HPC workloads in OpenStack
HPC environments require additional consideration of traffic flows and usage patterns to address the needs of cloud clusters. HPC has high east-west traffic patterns for distributed computing within the network, but can also have substantial north-south traffic in and out of the network, depending on the application.
beowulf scientific cloud
hpc in the private cloud
OpenStack Bare Metal Provisioning enables an enterprise to provision physical, or bare metal machines, for a variety of hardware vendors with hardware-specific drivers. Bare Metal Provisioning integrates with the OpenStack Compute service to provision the bare metal machines in the same way that virtual machines (VM) are provisioned, and provides a solution for the bare-metal-to-trusted-tenant use case.
Generally speaking, OpenStack Baremetal Provisioning advantages include:
Hadoop clusters can be deployed on bare metal machines.
Hyperscale and high-performance computing (HPC) clusters can be deployed.
Database hosting for applications that are sensitive to virtual machines can be used.
Bare Metal Provisioning uses the Compute service for scheduling and quota management, and uses the Identity service for authentication. Instance images must be configured to support Bare Metal Provisioning instead of KVM. OpenStack Bare Metal Provisioning enables the user to provision physical, or bare metal machines, for a variety of hardware vendors with hardware-specific drivers. Bare Metal Provisioning integrates with the Compute service to provision the bare metal machines in the same way that virtual machines are provisioned, and provides a solution for this use case.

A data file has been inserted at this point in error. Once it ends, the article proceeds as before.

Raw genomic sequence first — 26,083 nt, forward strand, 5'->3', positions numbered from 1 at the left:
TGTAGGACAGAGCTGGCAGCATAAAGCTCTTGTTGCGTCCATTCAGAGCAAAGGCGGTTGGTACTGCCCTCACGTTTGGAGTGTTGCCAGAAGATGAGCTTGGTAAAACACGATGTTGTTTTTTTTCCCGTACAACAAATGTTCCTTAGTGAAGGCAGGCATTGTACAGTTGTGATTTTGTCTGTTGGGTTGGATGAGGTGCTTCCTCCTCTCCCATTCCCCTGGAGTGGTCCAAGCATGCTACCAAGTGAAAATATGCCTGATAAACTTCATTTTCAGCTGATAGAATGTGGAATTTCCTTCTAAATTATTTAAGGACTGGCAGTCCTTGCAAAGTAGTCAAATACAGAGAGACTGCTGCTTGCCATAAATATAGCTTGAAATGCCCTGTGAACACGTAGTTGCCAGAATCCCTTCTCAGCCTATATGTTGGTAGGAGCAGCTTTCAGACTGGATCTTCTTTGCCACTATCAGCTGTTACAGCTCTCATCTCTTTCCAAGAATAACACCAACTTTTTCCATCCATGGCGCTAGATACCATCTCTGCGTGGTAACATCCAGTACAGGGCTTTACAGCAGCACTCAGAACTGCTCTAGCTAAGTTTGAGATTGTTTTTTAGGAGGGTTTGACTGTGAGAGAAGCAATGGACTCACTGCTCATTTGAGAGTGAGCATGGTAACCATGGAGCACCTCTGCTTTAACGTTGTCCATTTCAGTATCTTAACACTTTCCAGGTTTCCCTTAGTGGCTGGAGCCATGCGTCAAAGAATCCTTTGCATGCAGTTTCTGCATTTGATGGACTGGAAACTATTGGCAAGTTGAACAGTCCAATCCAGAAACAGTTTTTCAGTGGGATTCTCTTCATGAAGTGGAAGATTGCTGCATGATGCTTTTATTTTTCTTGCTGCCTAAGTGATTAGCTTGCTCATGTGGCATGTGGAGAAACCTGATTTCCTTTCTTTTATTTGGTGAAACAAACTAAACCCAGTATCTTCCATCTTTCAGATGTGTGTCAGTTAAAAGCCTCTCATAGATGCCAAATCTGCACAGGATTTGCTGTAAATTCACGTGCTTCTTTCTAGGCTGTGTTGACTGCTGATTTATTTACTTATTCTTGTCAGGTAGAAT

Eupraxia Labs delivered, to a scientific Department of Defense (DoD) entity, a classifed modeling-and-simulation HPC recommendation to fully manage a compute cluster with OpenStack. The implementation heavily leveraged all the benefits of a cloud operating system, such as OpenStack, without sacrificing any critical compute requirements of a High-Performance Computing (HPC) cluster. The modeling-and-simulation project plans are to fully utilize the design and integration services of a cloud (IaaS) and PaaS technology group within the DoD entity.
This particular implementation had both insecure (NIPRnet) and secure (SIPRnet) network requirements along with Platform-as-a-Service (PaaS) requirements for parallelized software development, testing, and production deployment. The method by which deployments will occur across the two secure and non-secure environments was beyond the scope of this case study.
Unique to this project was the need to virtualize the endpoints of the physical compute nodes in an overlay network. In this case, VXLAN. Although vendor-specific hardware will not be disclosed, the underlying networking equipment routes traffic between VXLAN segments and allows the virtual servers (virtual services) and physical servers (HPC nodes) to operate in a seamless overlay architecture. Security isolation of the physical server-based HPC cluster was specified using access controls native to OpenStack with some additional cybersecurity enhancements.
The hardware-accelerated Virtual Tunnel Endpoints (VTEP) of the underlying network infrastructure, coupled with high-bandwidth ethernet ports, dramatically improved performance whenever the modeling-and-simulation program requires virtualized services.
Just as important, the underlying network equipment optimizes the interaction between OpenStack virtual services and the physical servers.